Higher Logic Learning Series - Start a Fire in Your Social Network (05-16-13)


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Higher Logic™, the leader in social media and collaboration solutions for associations, not-for-profits and member-based organizations worldwide, presented START A FIRE IN YOUR SOCIAL NETWORK on Thursday, May 16 at 2:00PM Eastern.

Start a fire in your social network…okay, not a literal fire. Instead gather the materials you need to start sparking interest and activity within your membership about this member benefit they all should be using. We all know launching a private social network is much easier than developing an actual community of participants who are connected, active and engaged. SocialFish, a Higher Logic partner, will host a candid conversation about winning community management strategies. Maddie will discuss ways that associations are generating discussion and truly engaging stakeholders in order to create a thriving online community members consider a resource.

In this session, you'll:
• Learn community management strategies that make your community a productive and comfortable place for members to participate.
• See how content can attract members, generate discussion, and keep members active and interested.
• Get a better idea of what success looks like for association communities, and what metrics are worth benchmarking and tracking.

THOUGHT LEADER: Maddie Grant, CAE, Chief Social Media Strategist, of SocialFish/ICF Ironworks

Learn more about this interactive webinar series: www.higherlogic.com/resources/learning-series.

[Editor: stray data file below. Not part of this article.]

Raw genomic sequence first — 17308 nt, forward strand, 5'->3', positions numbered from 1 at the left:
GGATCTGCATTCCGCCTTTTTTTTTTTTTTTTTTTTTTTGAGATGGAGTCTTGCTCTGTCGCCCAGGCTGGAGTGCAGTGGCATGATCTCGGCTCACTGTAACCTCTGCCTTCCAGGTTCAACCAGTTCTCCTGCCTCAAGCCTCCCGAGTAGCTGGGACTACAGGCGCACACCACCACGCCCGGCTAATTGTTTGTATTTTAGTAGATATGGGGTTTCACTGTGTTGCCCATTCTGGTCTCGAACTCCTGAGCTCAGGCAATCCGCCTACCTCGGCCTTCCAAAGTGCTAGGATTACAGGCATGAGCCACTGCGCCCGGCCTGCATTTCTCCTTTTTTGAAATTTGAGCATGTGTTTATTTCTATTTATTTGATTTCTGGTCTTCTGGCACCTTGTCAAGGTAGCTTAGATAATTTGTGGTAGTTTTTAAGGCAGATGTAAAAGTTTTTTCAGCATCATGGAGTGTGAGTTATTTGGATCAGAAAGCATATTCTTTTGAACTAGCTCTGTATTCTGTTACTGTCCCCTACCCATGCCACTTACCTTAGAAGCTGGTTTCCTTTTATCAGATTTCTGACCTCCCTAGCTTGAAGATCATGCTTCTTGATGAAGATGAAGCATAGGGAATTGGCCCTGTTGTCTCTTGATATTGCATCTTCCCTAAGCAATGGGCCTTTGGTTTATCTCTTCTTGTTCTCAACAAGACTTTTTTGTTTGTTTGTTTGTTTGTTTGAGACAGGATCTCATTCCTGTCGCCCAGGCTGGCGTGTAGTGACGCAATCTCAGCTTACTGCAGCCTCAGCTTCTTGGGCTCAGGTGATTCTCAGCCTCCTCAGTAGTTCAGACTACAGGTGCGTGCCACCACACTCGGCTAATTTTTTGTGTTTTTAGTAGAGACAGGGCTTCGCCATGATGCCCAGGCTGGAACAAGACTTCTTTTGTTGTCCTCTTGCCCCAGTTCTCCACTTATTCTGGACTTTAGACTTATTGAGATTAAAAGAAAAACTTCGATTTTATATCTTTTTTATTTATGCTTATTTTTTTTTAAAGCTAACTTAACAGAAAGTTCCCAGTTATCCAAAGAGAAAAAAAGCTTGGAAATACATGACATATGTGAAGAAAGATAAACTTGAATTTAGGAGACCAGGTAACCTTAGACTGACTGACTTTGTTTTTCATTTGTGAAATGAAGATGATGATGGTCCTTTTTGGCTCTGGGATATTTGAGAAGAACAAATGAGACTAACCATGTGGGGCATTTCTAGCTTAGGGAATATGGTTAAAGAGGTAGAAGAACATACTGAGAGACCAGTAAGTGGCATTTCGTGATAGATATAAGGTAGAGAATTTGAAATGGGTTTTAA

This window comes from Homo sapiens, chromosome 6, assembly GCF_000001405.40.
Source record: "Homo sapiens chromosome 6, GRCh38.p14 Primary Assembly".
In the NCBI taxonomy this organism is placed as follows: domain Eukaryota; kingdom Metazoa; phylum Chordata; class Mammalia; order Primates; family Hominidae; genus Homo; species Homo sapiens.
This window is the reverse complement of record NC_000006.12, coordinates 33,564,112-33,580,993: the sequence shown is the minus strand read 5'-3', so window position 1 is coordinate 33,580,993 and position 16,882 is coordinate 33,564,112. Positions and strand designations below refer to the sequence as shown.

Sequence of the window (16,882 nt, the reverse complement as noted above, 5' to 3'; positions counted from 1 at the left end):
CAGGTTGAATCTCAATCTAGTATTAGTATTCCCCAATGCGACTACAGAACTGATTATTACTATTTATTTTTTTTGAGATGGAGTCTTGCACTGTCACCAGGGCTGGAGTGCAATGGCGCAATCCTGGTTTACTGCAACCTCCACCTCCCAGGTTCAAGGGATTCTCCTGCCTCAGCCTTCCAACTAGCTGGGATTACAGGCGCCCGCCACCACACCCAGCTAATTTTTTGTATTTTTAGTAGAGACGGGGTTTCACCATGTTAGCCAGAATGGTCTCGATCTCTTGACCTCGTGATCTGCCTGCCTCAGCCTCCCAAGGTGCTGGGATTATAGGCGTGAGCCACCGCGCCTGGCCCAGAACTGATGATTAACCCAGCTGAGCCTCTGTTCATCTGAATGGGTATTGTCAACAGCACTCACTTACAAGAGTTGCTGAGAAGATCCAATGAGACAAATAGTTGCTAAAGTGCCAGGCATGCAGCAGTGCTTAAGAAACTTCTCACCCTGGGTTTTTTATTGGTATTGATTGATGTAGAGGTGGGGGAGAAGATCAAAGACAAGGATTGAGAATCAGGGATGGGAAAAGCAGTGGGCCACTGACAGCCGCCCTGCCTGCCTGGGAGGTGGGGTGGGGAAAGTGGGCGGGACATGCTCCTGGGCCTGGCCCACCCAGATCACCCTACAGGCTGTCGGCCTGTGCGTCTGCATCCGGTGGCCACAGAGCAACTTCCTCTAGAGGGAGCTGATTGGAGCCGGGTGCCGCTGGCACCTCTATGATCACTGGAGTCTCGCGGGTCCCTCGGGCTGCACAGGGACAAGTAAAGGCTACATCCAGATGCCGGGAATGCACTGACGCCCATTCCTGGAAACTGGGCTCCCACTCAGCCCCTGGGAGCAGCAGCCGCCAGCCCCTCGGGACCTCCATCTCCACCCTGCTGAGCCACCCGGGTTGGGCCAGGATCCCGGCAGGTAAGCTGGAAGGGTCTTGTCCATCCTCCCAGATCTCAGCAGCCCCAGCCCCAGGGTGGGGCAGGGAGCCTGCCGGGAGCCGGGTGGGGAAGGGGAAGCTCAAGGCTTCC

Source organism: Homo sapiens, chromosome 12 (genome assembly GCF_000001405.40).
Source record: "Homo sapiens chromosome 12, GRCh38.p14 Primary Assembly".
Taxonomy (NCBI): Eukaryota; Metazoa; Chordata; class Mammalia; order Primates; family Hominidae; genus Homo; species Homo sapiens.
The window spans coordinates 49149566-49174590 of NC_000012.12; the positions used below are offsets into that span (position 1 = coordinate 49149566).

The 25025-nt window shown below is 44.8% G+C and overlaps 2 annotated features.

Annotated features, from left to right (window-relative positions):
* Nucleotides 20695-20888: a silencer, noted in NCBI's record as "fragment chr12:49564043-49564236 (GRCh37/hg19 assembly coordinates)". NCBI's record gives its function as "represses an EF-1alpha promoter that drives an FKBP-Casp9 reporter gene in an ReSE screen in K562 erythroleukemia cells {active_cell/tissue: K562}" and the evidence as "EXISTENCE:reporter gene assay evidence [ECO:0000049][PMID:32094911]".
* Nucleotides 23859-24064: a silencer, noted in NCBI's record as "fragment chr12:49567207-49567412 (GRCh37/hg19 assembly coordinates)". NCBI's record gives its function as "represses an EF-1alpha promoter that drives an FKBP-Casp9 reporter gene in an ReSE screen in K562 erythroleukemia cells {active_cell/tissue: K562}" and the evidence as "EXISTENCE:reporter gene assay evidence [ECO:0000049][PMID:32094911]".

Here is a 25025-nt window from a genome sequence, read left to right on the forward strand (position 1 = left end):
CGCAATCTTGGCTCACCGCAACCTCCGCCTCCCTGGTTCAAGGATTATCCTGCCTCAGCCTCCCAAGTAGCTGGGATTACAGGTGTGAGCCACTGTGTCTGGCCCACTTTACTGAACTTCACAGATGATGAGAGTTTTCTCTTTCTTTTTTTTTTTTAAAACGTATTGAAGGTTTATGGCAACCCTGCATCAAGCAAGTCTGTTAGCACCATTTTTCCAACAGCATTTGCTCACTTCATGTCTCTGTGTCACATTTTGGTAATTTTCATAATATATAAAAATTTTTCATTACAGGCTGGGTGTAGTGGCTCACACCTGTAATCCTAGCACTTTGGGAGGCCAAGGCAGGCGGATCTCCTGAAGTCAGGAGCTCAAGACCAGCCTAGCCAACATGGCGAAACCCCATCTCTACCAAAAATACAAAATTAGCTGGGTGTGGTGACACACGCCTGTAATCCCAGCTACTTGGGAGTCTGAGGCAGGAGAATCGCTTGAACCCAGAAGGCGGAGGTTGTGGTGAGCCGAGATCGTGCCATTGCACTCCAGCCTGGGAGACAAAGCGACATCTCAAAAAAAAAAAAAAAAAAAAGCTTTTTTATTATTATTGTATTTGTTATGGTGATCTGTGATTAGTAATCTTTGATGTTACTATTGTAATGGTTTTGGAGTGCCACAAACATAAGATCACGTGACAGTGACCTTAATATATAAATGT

Published in: Social Media
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  • Photo credit: Orange and Green Sand Pails bydowning.amanda on Flickrhttp://www.flickr.com/photos/tinkerroll21/2685812748/
  • Photo credit: Orange and Green Sand Pails bydowning.amanda on Flickrhttp://www.flickr.com/photos/tinkerroll21/2685812748/
  • Photo credit: Orange and Green Sand Pails bydowning.amanda on Flickrhttp://www.flickr.com/photos/tinkerroll21/2685812748/
  • Photo credit: Orange and Green Sand Pails bydowning.amanda on Flickrhttp://www.flickr.com/photos/tinkerroll21/2685812748/
  • Higher Logic Learning Series - Start a Fire in Your Social Network (05-16-13)

    1. 1. Start a Fire in Your Social Network Maddie Grant, CAE
    2. 2. Agenda for today How do you light the spark of engagement? • With Good Planning • During Launch • Through Content • By Finding Champions © 2013 Private Community Management Certificate Program www.socialfish.org/certificate
    3. 3. Spark engagement through good planning 1.
    4. 4. Defining PURPOSE WRONG: WE NEED • We need to get more members engaged. • We need to generate non-dues revenue. • We need to draw members to the website. • We need to collect content from members. RIGHT: MEMBERS NEED • Members need a trusted environment to collaborate. • Members need a place to find trusted experts who can help them. • Members need a way to comment on technical information. MEMBER PERSPECTIVE IS CRITICAL. But wait…do they REALLY need that?
    5. 5. • Volunteer group collaboration • Upgrade to established listservs or forums • Social learning • Conferences (time limited) • Hybrid events (time limited) EXAMPLES OF PURPOSE-DRIVEN COMMUNITIES BY ASSOCIATIONS